When you start making your first mortgage payments, you may be in for a bit of a surprise. In addition to the amounts of money that are allocated towards the principal and interest of your loan, you might see an additional charge for something called private mortgage insurance, or PMI.
Private mortgage insurance is a type of policy that only applies to specific conventional loans. It’s an annual fee you pay monthly or as a lump sum, but you won’t need to make these payments for the lifetime of your mortgage. If you do find yourself owing PMI, it’s important to understand what it is, how it works and how to satisfy this lending requirement.
Private mortgage insurance is an insurance policy that protects your lender from losing money if you default on your loan, meaning you stop making payments in a way that meets your original loan requirements. Lenders typically require borrowers who are deemed high-risk to pay for private mortgage insurance. This arrangement can last until a lender agrees that the borrower has built up enough equity in the loan. At that time, the borrower is no longer a higher risk for the lender.
A lender usually requires a borrower to pay for private mortgage insurance when the down payment for their conventional loan is less than 20% of the purchase price. Without private mortgage insurance, lenders aren’t willing to take on the risk of lending money to people who are unable to make a considerable down payment.
In addition to paying a higher down payment when buying a home, there are several strategies you can use to avoid paying private mortgage insurance. In most cases, private mortgage insurance doesn’t apply to a non-conventional loan, even in the case of 100% financing, which happens when the lender gives you a loan for 100% of the home’s value. This is a situation in which you have no down payment. The U.S. government typically backs these non-conventional loans, so the lender doesn’t need additional protection against defaults on mortgage payments.
How Much Is Private Mortgage Insurance?
Private mortgage insurance is costly and can add up depending on the home’s cost. Most private mortgage insurance will cost between .5% and 1%. While that may not sound substantial, it consumes a fair amount towards your mortgage. For instance, a $200,000 home with a $0 down payment would be left paying between $1,000 and $2,000 per year. This could add an additional $150 to your payments every month.
Paying $150 per month for just five years will add up to $9,000 paid towards private mortgage insurance. This money does not go towards the loan at all, so you are essentially throwing that money down the drain every single month. Also, consider that you could be paying that for well over five years or possibly more than ten years, depending on your down payment amount and loan term.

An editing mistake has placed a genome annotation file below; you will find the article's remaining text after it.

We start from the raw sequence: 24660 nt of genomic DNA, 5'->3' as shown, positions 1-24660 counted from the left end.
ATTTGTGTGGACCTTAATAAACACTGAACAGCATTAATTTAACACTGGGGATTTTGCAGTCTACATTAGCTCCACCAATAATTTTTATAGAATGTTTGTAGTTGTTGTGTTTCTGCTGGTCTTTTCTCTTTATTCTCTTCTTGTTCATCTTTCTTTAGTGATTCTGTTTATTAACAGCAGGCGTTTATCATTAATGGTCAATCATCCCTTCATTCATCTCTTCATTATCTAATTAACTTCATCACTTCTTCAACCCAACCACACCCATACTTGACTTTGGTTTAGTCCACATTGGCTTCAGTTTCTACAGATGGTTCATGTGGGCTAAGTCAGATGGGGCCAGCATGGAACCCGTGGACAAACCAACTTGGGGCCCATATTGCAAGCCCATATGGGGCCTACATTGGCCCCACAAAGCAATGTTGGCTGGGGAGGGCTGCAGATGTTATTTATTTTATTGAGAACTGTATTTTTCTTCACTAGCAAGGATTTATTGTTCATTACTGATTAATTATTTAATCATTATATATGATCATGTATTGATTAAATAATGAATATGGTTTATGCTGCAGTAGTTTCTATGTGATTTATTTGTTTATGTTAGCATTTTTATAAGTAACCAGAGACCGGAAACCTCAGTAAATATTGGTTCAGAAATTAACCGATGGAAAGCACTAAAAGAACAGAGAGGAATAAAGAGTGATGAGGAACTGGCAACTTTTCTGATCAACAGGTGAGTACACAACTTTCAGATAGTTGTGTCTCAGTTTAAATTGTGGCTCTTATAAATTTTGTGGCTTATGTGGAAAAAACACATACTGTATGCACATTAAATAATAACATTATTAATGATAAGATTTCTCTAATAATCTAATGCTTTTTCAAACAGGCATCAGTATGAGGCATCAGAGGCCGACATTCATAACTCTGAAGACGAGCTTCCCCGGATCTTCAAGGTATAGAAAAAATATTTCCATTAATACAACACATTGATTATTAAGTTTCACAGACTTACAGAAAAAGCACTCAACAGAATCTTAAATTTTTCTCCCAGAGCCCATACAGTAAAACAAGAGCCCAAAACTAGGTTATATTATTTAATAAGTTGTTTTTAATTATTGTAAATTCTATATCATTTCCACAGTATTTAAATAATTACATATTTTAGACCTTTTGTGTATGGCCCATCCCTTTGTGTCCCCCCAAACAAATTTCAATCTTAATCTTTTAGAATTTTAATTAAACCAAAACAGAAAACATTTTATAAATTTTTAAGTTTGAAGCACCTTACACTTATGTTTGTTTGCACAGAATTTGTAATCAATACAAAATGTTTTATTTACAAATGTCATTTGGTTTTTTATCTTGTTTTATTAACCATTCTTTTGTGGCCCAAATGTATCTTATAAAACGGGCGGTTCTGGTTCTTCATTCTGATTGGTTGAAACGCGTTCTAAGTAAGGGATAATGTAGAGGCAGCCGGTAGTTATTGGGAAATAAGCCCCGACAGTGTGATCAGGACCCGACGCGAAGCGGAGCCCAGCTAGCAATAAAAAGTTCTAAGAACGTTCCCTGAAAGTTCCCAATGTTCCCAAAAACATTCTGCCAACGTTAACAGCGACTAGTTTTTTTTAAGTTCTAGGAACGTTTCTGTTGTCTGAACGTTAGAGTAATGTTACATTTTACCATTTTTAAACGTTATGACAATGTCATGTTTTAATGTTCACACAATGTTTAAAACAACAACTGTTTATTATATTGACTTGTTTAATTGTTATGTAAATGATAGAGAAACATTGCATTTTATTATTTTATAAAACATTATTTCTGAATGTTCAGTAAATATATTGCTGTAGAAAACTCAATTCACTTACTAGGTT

Luckily, getting rid of private mortgage insurance is possible even if you have already bought a home. If you pay enough money towards the principal of your mortgage loan to own 20% of the home’s value, your mortgage company will remove this insurance from your monthly expense. That means the more you pay to the principal, the sooner you can start saving that money.
Can You Avoid Paying Private Mortgage Insurance?
You can avoid paying private mortgage insurance by starting off your mortgage with an 80% or less loan-to-value ratio. This happens when you make a 20% down payment or borrow at least 20% less than the total purchase price without making a down payment.
If it’s allowed under the terms of your mortgage, you can get a second mortgage, called a piggyback mortgage, to cover the down payment cost if you won’t be able to pay at least 20%. You’re still responsible for making both mortgage payments — and one will cost much less than the other — but you avoid paying for private mortgage insurance.
Remember, a mortgage is a contract. Although there will be some standard provisions you might not have the option to change, nearly everything else is negotiable. Some lenders are willing to pay private mortgage insurance on behalf of a borrower. In exchange, you pay a higher interest rate for the entire term of the mortgage, but your lender will stop paying private mortgage insurance on your behalf when your loan-to-value ratio rises above 80%.